Pakistani Prime Minister Nawaz Sharif on Wednesday urged US President Barack Obama to end drone strikes in Pakistan that have strained ties between the two countries in the recent years.
“I also brought up the issue of drones in our meeting, emphasising the need for an end to such strikes," Sharif said in a joint press appearance with Obama in the Oval Office.
In his remarks, Obama said the two leaders in their discussion on security issues agreed to find “ways that would respect Pakistan’s sovereignty (and) the concerns of both countries”.
The two leaders met for two hours, ending a chill in relations between the two countries that set in with slain al Qaeda chief Osama bin Laden found hiding in Pakistan in 2011.
Relations deteriorated after that with polls showing that only 10 Americans trusted Pakistan, while the US replaced India as the foremost enemy in Pakistani public perception.
Drones played a large role in it.
Strikes by US drones inside Pakistan have been the cause of much tension between the two countries and was an emotive issue in the recently concluded general election.
While Pakistan tends to see it as a breach of sovereignty, which it is, Amnesty International has reported remarkably high civilian casualties in these strikes.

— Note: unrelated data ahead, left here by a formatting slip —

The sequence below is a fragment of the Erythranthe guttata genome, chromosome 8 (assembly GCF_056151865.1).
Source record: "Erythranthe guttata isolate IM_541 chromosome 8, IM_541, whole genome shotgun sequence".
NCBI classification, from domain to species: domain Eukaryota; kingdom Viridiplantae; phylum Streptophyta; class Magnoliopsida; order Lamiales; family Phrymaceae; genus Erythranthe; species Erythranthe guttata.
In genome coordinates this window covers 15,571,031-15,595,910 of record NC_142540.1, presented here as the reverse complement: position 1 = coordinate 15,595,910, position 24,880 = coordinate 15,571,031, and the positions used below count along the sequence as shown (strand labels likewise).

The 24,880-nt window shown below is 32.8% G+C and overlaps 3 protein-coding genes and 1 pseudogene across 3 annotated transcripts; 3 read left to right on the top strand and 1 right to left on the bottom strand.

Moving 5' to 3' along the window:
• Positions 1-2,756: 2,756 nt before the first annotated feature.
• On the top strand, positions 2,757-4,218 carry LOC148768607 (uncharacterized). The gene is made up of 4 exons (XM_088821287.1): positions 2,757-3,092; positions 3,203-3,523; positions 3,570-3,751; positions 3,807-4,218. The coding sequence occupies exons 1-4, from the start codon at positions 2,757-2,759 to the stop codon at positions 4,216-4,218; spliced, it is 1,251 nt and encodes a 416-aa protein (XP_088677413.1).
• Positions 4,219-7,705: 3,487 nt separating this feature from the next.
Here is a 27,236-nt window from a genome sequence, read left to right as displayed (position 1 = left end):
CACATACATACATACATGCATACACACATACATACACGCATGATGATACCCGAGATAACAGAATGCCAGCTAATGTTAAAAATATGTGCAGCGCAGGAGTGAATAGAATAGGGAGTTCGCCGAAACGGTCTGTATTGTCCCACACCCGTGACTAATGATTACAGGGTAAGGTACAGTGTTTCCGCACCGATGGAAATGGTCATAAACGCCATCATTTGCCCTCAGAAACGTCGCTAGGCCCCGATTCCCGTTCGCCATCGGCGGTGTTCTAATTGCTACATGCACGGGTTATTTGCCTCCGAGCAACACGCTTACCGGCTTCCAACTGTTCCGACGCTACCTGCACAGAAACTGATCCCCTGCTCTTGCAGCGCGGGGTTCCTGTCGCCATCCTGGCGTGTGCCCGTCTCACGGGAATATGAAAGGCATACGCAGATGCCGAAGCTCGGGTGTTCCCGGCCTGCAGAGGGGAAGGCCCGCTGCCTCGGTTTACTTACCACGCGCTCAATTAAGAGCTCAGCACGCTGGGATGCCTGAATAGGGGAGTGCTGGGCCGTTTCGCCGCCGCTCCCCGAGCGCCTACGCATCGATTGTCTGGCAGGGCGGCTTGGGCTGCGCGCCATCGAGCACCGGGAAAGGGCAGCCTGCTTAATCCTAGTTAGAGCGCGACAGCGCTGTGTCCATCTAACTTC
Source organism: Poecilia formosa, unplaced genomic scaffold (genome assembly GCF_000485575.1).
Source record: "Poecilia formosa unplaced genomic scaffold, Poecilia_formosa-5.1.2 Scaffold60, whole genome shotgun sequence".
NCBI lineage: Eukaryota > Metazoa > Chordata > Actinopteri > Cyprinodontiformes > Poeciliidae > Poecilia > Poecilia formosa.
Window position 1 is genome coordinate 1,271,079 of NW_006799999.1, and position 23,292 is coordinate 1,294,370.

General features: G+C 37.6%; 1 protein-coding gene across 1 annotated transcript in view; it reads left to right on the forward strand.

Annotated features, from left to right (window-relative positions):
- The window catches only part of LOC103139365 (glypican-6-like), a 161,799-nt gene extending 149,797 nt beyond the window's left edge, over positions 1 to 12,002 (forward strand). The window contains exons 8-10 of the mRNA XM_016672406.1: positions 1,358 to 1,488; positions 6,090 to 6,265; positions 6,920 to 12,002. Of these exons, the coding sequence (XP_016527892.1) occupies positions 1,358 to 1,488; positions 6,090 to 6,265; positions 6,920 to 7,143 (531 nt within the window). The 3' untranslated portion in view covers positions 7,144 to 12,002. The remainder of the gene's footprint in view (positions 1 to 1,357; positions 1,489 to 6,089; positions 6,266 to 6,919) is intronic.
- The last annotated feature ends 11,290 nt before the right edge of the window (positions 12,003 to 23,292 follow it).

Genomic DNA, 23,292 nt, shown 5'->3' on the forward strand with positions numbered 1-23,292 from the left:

Sharif was expected to raise them during this visit but the US, which has defended itself while tightening the procedures, was also expected to not concede any ground here.
They also discussed an entire range of issues, including Pakistan’s ties with India. Obama remarked on the progress, referring to recent meetings.
Sharif said he was committed to finding a peaceful solution to all issues, including Kashmir.
Pakistani leaders have often raised the Kashmir issue in the US, hoping to get Washington involved.
They, however, haven’t had any success yet.
While the joint statement issued after their meeting mentions India-Pakistan peace efforts, there is no mention of Kashmir.